Round up to err on the side of larger.

When reading a videotape measure, the edge of the object may fall between two lines on the blade. To avoid cutting excessively short, always round up to the larger measurement. At worst, you will need to measure and cut again, but that is far better than wasting a part of substantial that ’ second 1/16 of an edge excessively short-circuit for your needs.

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Use the housing for inside measurements instead of bending the tape.

It ’ s a common err when taking inside measurements ( such as the inside width of a bookshelf ) to pull the blade out far than necessary and then bend it to fit against one side of the object while the sea tangle is pushed against the other english. Bending the videotape can lead to an estimate rather of an claim measurement. rather, sit the base of the record meter against one side of the object to be measured. Pull the nip out and hold it to the other slope of the bookshelf. Take the reading from the videotape and add it to the distance of the house ( noted on its base ) to get an accurate reading. This practice besides prevents the videotape from being crouch repeatedly, which causes damage and previous wear .

The curve of the blade improves tape rigidity.

tape bill blades are slightly concave to increase the blade ’ s inflexibility when in practice. This curl lets the blade be pulled out further without losing stiffness, helping take longer measurements with more accuracy .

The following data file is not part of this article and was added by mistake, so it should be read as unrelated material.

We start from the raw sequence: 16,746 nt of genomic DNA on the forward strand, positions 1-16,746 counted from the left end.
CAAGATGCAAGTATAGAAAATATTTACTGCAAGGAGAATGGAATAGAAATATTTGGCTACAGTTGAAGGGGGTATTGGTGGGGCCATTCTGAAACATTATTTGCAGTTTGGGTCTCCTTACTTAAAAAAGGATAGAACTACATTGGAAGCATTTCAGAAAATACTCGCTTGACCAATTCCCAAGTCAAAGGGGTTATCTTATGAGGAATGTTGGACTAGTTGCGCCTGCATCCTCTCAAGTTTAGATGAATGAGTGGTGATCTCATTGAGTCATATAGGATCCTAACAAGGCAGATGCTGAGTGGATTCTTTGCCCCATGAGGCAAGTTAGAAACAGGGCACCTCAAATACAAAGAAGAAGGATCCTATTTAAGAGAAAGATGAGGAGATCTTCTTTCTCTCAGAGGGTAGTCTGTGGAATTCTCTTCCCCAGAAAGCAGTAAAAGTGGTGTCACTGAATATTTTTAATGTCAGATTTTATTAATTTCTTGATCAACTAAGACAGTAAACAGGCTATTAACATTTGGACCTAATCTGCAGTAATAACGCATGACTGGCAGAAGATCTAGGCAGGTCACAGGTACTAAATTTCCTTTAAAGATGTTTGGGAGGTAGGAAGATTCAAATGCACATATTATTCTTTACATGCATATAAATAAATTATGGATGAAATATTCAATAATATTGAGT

Use the serrated scribing tool at the end of the blade when a pencil is not at hand.

The dull serrated edge on the end of the tang can besides be used as a marker. If you don ’ t have a pencil or marking instrument handy, run the serrated boundary back and forth across the material being measured to mark the spot .

Don’t mistake the nail and screw grab for a simple hole in the tang.

The sea tangle besides has a little hole in the end, precisely above the serrate border, specifically designed to be hooked onto a smash or screw—very helpful when measuring a flat surface and working without a partner. Simply insert a nail or cheat to the side of the surface, grab the head of the fastener with the hole of the sea tangle, and pull out the blade to take a agile, accurate measurement. ad

The hole in the relish can besides be used to make perfect circles, bang-up if you ’ re crafting a lazy susan, or round tabletop. Insert a pinpoint or screw in the middle of the fabric to be measured, then hook the serrated wrack to the mind. Pull the blade out to the desired radius ( half the diameter of the circle ) and press the lock. Using a pencil, mark the initial measurement and keep the tip of the pencil sitting lightly on the surface of the substantial at this period. Rotate the magnetic tape quantify in a full 360 degrees, keeping the relish securely attached to the head of the pinpoint or screw. Complete the rotation and you should have a perfect lap. ad